I visited this exhibition at the Sainsbury Centre for Visual Arts, not quite knowing what to expect. While I had seen images of Bacon’s work before I had not seen the originals of any of his paintings.
The concept of the exhibition was interesting, displays of Bacon’s work alongside those of ‘great masters’ that were an influence on him. The exhibition started with large scale photos of Bacon in his studio, the floor littered with discarded artist’s materials and reproductions of great works of art that he loved.
Putting Bacon’s work alongside his possible influences was, in parts, quite enlightening – not least when seeing Bacon’s rendering of the human body alongside Michelangelo’s statues of the human form. I could see the same curvature of the spine and twisting of the body in both.
I did not go into this exhibition as the world’s greatest fan of Francis bacon, I’m probably much too conservative in my own taste. Nevertheless I did learn a lot about how one generation of art will influence another. You would not normally compare Bacon and Michelangelo, yet to see the work I’ve just mentioned alongside each other enables you to see for yourself what effect these influences have.
Not all of the influences are as immediately obvious as Michelangelo’s statues, but it was a great opportunity to be able to study them alongside each other. It was also an excellent opportunity to see some pieces that I might not otherwise have been able to see – Rodin’s Eternal Spring for example or Matisse’s Nymph and Satyr.
As I said, I did not go to the exhibition as a huge admirer of Bacon’s work, but the more I saw of it the more intrigued I became. His Screaming Popes series was inspired by Velazquez’s portrait of Pope Innocent X – I had been lucky enough to see the original Velazquez at Houghton Hall the previous year. I found it quite arresting, the eyes held your gaze as you looked at the painting, almost seeming to follow you as you walked away, the personality of the sitter seemed to be bursting out of the painting. Bacon’s versions stand in complete contrast, the subject seems to me almost to be strapped to an electric chair, screaming in agony at the viewer. It came over to me as a personal comment on religion and the restrictive nature of organised faith.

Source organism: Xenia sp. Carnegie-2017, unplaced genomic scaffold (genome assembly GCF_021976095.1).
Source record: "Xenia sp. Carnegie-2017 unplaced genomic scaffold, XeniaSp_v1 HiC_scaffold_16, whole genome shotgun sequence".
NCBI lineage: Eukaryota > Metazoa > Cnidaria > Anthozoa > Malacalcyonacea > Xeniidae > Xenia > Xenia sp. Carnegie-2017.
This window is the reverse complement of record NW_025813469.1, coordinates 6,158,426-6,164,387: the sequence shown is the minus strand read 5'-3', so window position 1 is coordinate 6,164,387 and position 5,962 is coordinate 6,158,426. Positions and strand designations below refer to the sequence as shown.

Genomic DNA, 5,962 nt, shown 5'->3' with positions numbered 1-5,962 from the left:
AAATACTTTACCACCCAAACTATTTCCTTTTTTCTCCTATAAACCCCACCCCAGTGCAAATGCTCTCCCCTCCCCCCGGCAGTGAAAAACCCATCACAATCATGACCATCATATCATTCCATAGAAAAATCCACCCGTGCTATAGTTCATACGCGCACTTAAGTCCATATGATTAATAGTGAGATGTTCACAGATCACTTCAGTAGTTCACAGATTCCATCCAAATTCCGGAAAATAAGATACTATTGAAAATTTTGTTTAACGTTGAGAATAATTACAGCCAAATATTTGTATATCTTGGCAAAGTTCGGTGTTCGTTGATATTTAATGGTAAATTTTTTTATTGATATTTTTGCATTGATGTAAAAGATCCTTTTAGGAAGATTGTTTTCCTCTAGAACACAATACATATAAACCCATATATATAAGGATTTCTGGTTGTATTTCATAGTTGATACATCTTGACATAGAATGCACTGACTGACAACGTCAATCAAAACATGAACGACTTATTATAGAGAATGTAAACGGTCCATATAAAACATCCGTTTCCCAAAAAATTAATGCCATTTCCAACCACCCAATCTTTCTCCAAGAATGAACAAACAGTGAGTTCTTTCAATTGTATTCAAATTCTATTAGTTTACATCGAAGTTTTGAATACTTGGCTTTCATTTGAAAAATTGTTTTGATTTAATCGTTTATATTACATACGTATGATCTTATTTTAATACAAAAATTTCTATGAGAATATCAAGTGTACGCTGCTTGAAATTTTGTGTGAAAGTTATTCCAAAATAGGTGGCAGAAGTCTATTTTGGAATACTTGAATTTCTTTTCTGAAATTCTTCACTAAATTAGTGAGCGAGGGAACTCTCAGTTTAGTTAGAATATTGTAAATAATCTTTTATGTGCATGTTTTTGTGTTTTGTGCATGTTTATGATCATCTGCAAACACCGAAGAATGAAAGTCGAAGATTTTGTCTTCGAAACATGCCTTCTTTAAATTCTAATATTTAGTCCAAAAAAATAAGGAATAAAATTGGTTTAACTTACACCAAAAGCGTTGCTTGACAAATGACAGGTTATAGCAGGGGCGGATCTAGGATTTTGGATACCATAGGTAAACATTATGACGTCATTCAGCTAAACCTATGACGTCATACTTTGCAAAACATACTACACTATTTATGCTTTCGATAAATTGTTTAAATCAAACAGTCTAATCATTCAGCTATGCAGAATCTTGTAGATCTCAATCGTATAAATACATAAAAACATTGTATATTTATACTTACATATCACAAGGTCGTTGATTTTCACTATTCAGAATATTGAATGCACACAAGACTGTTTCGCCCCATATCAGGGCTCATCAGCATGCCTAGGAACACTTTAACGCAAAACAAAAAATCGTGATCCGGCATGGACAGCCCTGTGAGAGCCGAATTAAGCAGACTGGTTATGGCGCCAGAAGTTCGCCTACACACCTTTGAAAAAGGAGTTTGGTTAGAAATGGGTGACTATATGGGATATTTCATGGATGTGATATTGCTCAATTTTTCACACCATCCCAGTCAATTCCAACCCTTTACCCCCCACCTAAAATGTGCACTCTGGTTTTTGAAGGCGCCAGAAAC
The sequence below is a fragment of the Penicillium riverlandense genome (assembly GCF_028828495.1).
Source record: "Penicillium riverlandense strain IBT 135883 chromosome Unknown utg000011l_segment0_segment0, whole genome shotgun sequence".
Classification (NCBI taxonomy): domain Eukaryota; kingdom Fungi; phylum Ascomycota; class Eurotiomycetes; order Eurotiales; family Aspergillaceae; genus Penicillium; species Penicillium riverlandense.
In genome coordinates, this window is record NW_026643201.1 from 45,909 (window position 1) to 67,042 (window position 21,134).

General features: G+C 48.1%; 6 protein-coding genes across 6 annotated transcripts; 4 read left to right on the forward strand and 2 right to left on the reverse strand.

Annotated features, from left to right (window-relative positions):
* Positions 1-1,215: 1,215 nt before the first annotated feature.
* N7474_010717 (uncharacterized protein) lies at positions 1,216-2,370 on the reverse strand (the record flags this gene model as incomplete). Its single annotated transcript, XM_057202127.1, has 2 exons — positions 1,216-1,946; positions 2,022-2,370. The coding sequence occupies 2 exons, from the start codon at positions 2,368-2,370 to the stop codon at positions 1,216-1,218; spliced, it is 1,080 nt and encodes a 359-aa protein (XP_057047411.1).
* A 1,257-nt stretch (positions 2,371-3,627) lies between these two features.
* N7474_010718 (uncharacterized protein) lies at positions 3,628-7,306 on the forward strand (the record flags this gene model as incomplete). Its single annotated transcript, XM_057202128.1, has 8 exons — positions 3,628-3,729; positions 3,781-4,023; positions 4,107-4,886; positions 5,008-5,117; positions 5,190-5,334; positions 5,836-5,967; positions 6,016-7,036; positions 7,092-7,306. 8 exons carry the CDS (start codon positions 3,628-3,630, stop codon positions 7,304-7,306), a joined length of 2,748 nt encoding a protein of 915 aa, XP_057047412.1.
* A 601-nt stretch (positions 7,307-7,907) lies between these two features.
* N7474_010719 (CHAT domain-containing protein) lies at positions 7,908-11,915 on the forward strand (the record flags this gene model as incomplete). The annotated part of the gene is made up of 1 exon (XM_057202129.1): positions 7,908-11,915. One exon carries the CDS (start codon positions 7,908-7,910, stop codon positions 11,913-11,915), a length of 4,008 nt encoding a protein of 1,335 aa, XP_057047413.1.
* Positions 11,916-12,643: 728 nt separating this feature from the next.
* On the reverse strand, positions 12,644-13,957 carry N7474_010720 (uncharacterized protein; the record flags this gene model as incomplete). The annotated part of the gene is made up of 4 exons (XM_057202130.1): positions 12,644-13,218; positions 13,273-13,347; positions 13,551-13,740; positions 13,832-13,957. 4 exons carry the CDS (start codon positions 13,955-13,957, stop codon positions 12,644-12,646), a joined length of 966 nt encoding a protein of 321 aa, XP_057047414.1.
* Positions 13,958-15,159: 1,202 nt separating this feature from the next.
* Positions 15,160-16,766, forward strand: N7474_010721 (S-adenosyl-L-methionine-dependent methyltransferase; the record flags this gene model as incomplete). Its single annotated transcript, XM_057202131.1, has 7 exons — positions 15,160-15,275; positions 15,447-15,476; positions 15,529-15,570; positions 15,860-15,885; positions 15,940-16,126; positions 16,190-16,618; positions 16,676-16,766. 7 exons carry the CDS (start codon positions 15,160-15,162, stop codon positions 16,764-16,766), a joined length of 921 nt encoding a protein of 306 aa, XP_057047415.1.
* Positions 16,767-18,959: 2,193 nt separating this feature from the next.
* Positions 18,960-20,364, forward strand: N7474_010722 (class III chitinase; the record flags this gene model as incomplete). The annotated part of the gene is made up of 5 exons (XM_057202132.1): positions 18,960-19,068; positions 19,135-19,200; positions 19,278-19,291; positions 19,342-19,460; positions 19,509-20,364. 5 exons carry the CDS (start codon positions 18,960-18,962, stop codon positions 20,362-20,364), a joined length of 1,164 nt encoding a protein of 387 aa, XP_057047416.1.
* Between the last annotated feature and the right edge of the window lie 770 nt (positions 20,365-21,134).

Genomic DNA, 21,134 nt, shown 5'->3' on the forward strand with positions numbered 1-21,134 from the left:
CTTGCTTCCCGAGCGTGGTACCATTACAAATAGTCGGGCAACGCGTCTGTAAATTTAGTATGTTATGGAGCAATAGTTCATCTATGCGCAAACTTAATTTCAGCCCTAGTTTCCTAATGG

I read the programme notes with interest, especially where it was talking about Bacon’s attempts to depict what is inside the subjects of his painting, to de- and then re-construct them. As Jonathon Jones says in his Guardian Review of the exhibition “All his life, Bacon looked at and wanted to reinvent the art of the great masters”. This enabled me to see his work in a new light, what he was trying to do and this gave me a new way of trying to read his paintings.
Unlike Jonathon Jones I was not very aware of Bacon’s work until I saw this exhibition. Like him, though, I was not sure that the exhibition did Bacon and his work too many favours. Perhaps it is because I don’t hold particularly radical views of painting, but to me Bacon seemed to come off second best when held to comparison with the works of Rembrandt, Rodin, Matisse, etc.
I think this is best demonstrated in comparing Bacon’s crucifixion with similar subjects by Cano and Titian. Jones draws attention to the power and intensity of the Titian, but describes Bacon’s painting as “sensationalised, hysterical and weightless”. I had to agree, to me the Bacon crucifixion conveyed noe sense of passion or pain, seeming more like a transparency.
Perhaps I am being over-critical, but I did rather agree with Jonathon Jones when he wrote “The jaw-dropping masterpieces by the likes of Picasso, Titian and Rodin that so nearly make this show five-star unmissable also, to my dismay, to my shock, make Bacon seem a small, timebound, fading figure”.
Jonathon Jones review of the exhibition can be found here: